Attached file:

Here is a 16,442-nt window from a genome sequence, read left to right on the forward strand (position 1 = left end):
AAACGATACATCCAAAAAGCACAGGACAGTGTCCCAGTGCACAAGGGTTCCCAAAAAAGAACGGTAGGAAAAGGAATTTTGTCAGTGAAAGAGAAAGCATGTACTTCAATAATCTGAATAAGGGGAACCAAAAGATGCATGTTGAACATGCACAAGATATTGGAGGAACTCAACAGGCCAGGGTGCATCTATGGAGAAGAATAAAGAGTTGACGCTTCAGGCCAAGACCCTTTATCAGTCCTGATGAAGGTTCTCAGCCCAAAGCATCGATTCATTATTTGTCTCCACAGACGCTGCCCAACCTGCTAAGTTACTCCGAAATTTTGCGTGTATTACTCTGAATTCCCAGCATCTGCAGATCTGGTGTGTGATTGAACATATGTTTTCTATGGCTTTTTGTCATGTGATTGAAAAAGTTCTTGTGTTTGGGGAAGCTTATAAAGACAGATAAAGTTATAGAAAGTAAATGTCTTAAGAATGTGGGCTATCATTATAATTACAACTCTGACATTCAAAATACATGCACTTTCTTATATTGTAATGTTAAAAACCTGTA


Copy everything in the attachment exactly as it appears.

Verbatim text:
Here is a 16,442-nt window from a genome sequence, read left to right on the forward strand (position 1 = left end):
AAACGATACATCCAAAAAGCACAGGACAGTGTCCCAGTGCACAAGGGTTCCCAAAAAAGAACGGTAGGAAAAGGAATTTTGTCAGTGAAAGAGAAAGCATGTACTTCAATAATCTGAATAAGGGGAACCAAAAGATGCATGTTGAACATGCACAAGATATTGGAGGAACTCAACAGGCCAGGGTGCATCTATGGAGAAGAATAAAGAGTTGACGCTTCAGGCCAAGACCCTTTATCAGTCCTGATGAAGGTTCTCAGCCCAAAGCATCGATTCATTATTTGTCTCCACAGACGCTGCCCAACCTGCTAAGTTACTCCGAAATTTTGCGTGTATTACTCTGAATTCCCAGCATCTGCAGATCTGGTGTGTGATTGAACATATGTTTTCTATGGCTTTTTGTCATGTGATTGAAAAAGTTCTTGTGTTTGGGGAAGCTTATAAAGACAGATAAAGTTATAGAAAGTAAATGTCTTAAGAATGTGGGCTATCATTATAATTACAACTCTGACATTCAAAATACATGCACTTTCTTATATTGTAATGTTAAAAACCTGTA